Shane MacGowan Defends Fairytale Of New York’s Homophobic Slur

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December 7, 2018 | 7:25am EST

The Pogues frontman Shane Macgowan has defended the use of a homophobic slur in his Christmas hit Fairytale Of New York.
Since its release in 1988, the track has become one of the world’s most beloved festive songs – with revelers often singing along to his and Kirsty MacColl’s melancholy lyrics about a relationship crushed by addiction.
One line has long caused controversy, however, as MacColl, who died in 2000, sings to MacGowan that he’s a “cheap lousy f**got” midway through the song – and this year campaigners have intensified their calls for the word to be edited out when it is played.
The veteran rocker, 60, has now addressed the matter by issuing a statement to Ireland’s The Tonight Show saying that he included the slur as the song is supposed to be an accurate depiction of two nasty people.
“She is not supposed to be a nice person, or even a wholesome person,” he explained. “She is a woman of a certain generation at a certain time in history and she is down on her luck and desperate. Her dialogue is as accurate as I could make it but she is not intended to offend! She is just supposed to be an authentic character and not all characters in songs and stories are angels or even decent and respectable, sometimes characters in songs and stories have to be evil or nasty in order to tell the story effectively.”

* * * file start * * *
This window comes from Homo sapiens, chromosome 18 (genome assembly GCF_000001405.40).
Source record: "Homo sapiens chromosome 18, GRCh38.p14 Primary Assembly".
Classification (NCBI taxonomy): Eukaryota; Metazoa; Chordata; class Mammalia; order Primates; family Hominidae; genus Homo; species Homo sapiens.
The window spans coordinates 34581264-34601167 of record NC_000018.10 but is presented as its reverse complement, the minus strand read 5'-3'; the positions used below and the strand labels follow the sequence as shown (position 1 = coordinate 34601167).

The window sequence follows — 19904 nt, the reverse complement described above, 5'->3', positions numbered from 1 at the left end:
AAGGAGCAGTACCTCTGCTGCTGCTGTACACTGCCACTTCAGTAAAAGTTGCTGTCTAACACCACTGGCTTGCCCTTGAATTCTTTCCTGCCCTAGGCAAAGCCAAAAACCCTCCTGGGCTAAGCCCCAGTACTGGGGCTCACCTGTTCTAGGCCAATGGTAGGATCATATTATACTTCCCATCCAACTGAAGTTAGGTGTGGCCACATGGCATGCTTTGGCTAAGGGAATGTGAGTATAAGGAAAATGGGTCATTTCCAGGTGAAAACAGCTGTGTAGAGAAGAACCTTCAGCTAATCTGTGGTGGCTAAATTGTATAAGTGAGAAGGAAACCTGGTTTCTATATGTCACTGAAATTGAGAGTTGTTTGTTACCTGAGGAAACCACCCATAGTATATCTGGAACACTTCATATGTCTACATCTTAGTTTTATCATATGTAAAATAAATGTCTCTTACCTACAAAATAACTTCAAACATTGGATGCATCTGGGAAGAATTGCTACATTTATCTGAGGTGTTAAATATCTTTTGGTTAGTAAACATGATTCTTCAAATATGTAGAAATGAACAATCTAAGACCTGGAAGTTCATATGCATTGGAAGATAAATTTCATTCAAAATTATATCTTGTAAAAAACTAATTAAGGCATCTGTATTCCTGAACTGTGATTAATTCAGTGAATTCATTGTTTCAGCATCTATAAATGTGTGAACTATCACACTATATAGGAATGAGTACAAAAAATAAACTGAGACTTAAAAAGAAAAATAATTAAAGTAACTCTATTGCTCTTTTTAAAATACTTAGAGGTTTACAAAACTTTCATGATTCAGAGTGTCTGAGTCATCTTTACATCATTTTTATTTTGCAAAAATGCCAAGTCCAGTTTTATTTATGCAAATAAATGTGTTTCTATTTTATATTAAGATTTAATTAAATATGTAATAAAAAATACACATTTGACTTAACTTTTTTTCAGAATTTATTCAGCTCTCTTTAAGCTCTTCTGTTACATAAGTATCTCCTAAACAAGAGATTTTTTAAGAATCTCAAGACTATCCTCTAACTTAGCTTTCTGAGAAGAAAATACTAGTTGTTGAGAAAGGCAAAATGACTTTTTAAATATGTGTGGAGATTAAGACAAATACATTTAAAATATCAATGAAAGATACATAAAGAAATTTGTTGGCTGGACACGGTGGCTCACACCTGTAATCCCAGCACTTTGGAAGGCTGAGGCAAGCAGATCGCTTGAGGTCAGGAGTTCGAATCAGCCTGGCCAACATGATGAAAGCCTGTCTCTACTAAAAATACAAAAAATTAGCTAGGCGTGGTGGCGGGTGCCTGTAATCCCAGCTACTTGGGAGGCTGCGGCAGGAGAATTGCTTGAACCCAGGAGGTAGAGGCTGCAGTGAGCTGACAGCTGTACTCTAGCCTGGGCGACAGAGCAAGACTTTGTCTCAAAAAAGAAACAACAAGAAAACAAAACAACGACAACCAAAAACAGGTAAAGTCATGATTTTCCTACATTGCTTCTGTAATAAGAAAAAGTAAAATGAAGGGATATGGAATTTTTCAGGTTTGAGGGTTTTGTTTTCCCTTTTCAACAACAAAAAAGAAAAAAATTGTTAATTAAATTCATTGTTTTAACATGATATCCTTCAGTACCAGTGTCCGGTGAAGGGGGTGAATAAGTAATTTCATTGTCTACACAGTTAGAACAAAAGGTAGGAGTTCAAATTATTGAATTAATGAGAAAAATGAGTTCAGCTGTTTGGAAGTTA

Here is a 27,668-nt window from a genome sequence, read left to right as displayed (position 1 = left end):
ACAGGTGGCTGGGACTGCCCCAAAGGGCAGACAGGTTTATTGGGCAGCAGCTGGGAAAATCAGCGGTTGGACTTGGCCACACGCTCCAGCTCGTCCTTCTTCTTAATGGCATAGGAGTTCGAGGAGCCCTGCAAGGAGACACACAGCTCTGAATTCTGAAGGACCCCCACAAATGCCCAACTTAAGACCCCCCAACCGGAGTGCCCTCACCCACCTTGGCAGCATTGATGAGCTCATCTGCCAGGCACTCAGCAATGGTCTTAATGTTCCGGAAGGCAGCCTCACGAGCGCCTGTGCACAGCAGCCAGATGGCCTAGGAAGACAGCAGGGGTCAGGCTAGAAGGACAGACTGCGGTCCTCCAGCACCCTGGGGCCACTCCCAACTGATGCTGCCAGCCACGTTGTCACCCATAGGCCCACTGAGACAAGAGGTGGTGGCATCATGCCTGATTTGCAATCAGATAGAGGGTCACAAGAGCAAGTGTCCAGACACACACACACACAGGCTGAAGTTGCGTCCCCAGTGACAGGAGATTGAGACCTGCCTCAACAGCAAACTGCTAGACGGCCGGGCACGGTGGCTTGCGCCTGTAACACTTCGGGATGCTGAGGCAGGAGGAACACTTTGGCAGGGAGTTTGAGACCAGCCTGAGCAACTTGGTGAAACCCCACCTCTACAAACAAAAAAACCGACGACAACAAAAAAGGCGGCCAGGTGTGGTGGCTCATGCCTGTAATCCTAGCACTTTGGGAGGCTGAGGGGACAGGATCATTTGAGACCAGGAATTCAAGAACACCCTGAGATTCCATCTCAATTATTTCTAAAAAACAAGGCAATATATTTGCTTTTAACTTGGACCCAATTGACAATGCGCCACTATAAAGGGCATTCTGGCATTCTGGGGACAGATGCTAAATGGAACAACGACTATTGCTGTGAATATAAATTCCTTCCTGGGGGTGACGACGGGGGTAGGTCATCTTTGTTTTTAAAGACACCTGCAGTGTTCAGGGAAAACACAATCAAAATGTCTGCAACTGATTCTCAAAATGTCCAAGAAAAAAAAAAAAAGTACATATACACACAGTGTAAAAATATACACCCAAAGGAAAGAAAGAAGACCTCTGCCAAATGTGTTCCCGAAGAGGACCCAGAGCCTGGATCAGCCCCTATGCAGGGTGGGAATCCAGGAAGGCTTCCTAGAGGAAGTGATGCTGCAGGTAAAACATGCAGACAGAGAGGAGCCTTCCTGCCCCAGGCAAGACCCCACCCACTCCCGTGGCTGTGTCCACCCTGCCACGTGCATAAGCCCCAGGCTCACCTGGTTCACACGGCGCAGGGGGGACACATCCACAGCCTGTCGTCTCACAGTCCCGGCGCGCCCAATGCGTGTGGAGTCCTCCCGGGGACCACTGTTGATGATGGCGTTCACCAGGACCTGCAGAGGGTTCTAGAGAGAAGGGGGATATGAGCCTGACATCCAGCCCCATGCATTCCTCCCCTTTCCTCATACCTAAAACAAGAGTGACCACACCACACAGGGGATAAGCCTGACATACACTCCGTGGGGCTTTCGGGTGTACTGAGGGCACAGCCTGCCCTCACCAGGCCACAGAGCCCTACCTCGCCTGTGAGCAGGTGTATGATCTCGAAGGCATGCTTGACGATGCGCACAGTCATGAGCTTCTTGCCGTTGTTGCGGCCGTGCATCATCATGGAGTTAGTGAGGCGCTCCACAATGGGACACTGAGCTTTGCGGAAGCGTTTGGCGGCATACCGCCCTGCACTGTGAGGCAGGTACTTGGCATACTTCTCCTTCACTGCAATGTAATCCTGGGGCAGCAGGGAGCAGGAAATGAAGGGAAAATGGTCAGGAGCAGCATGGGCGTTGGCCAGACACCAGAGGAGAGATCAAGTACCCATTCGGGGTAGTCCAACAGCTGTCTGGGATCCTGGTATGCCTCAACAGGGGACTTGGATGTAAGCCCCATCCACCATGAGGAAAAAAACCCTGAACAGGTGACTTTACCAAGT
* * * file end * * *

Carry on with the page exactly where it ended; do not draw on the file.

He went on to say that if people failed to understand he was trying to portray an authentic person, he would be “fine” with it being censored. BBC Radio 1 bosses first edited out the word in 2007, sparking criticism from MacColl’s mother, Jean. They eventually backed down and aired the song uncensored – but it has been cut again in recent years.
Fairytale of New York isn’t the only Christmas classic to cause controversy, as 1940s hit Baby It’s Cold Outside has been banned by several U.S. radio stations due to lyrics some claim hint at a potential date rape.